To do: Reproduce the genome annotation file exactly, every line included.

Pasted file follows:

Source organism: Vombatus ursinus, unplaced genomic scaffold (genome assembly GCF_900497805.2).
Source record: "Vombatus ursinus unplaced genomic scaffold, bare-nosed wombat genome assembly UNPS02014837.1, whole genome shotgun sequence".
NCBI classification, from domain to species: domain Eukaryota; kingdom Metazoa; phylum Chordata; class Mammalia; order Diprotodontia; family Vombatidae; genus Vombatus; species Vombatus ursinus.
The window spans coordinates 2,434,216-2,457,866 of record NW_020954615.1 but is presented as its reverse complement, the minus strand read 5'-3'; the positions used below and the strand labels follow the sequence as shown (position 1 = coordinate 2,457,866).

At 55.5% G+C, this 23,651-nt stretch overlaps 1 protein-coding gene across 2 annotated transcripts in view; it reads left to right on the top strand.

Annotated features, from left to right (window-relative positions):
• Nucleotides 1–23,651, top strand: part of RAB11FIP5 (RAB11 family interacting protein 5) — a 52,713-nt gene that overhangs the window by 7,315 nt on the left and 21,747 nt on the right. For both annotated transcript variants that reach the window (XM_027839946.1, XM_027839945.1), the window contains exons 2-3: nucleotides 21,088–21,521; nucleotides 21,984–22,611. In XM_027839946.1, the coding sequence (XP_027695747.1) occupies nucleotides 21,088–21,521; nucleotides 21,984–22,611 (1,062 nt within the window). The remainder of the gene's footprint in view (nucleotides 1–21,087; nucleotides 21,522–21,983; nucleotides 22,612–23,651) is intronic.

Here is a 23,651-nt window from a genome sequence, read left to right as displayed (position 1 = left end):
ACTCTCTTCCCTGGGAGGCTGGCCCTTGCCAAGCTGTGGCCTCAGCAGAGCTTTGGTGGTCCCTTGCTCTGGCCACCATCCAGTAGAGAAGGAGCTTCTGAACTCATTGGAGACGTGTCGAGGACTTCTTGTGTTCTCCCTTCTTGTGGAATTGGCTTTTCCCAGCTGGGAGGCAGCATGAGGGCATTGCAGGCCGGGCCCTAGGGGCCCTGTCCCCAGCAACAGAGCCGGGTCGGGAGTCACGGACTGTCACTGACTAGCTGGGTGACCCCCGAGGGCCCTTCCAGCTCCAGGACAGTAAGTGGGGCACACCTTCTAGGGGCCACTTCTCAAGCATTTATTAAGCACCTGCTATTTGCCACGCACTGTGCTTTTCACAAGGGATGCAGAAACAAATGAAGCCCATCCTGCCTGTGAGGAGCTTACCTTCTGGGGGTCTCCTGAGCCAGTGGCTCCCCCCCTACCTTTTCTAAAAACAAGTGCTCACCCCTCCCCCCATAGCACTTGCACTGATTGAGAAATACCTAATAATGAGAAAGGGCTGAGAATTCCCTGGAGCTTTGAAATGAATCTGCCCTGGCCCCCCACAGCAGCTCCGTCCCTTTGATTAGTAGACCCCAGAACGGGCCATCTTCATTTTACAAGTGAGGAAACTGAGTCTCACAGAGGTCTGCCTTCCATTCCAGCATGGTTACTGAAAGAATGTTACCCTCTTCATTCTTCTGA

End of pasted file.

Source organism: Vombatus ursinus, unplaced genomic scaffold (genome assembly GCF_900497805.2).
Source record: "Vombatus ursinus unplaced genomic scaffold, bare-nosed wombat genome assembly UNPS02014837.1, whole genome shotgun sequence".
NCBI classification, from domain to species: domain Eukaryota; kingdom Metazoa; phylum Chordata; class Mammalia; order Diprotodontia; family Vombatidae; genus Vombatus; species Vombatus ursinus.
The window spans coordinates 2,434,216-2,457,866 of record NW_020954615.1 but is presented as its reverse complement, the minus strand read 5'-3'; the positions used below and the strand labels follow the sequence as shown (position 1 = coordinate 2,457,866).

At 55.5% G+C, this 23,651-nt stretch overlaps 1 protein-coding gene across 2 annotated transcripts in view; it reads left to right on the top strand.

Annotated features, from left to right (window-relative positions):
• Nucleotides 1–23,651, top strand: part of RAB11FIP5 (RAB11 family interacting protein 5) — a 52,713-nt gene that overhangs the window by 7,315 nt on the left and 21,747 nt on the right. For both annotated transcript variants that reach the window (XM_027839946.1, XM_027839945.1), the window contains exons 2-3: nucleotides 21,088–21,521; nucleotides 21,984–22,611. In XM_027839946.1, the coding sequence (XP_027695747.1) occupies nucleotides 21,088–21,521; nucleotides 21,984–22,611 (1,062 nt within the window). The remainder of the gene's footprint in view (nucleotides 1–21,087; nucleotides 21,522–21,983; nucleotides 22,612–23,651) is intronic.

Here is a 23,651-nt window from a genome sequence, read left to right as displayed (position 1 = left end):
ACTCTCTTCCCTGGGAGGCTGGCCCTTGCCAAGCTGTGGCCTCAGCAGAGCTTTGGTGGTCCCTTGCTCTGGCCACCATCCAGTAGAGAAGGAGCTTCTGAACTCATTGGAGACGTGTCGAGGACTTCTTGTGTTCTCCCTTCTTGTGGAATTGGCTTTTCCCAGCTGGGAGGCAGCATGAGGGCATTGCAGGCCGGGCCCTAGGGGCCCTGTCCCCAGCAACAGAGCCGGGTCGGGAGTCACGGACTGTCACTGACTAGCTGGGTGACCCCCGAGGGCCCTTCCAGCTCCAGGACAGTAAGTGGGGCACACCTTCTAGGGGCCACTTCTCAAGCATTTATTAAGCACCTGCTATTTGCCACGCACTGTGCTTTTCACAAGGGATGCAGAAACAAATGAAGCCCATCCTGCCTGTGAGGAGCTTACCTTCTGGGGGTCTCCTGAGCCAGTGGCTCCCCCCCTACCTTTTCTAAAAACAAGTGCTCACCCCTCCCCCCATAGCACTTGCACTGATTGAGAAATACCTAATAATGAGAAAGGGCTGAGAATTCCCTGGAGCTTTGAAATGAATCTGCCCTGGCCCCCCACAGCAGCTCCGTCCCTTTGATTAGTAGACCCCAGAACGGGCCATCTTCATTTTACAAGTGAGGAAACTGAGTCTCACAGAGGTCTGCCTTCCATTCCAGCATGGTTACTGAAAGAATGTTACCCTCTTCATTCTTCTGA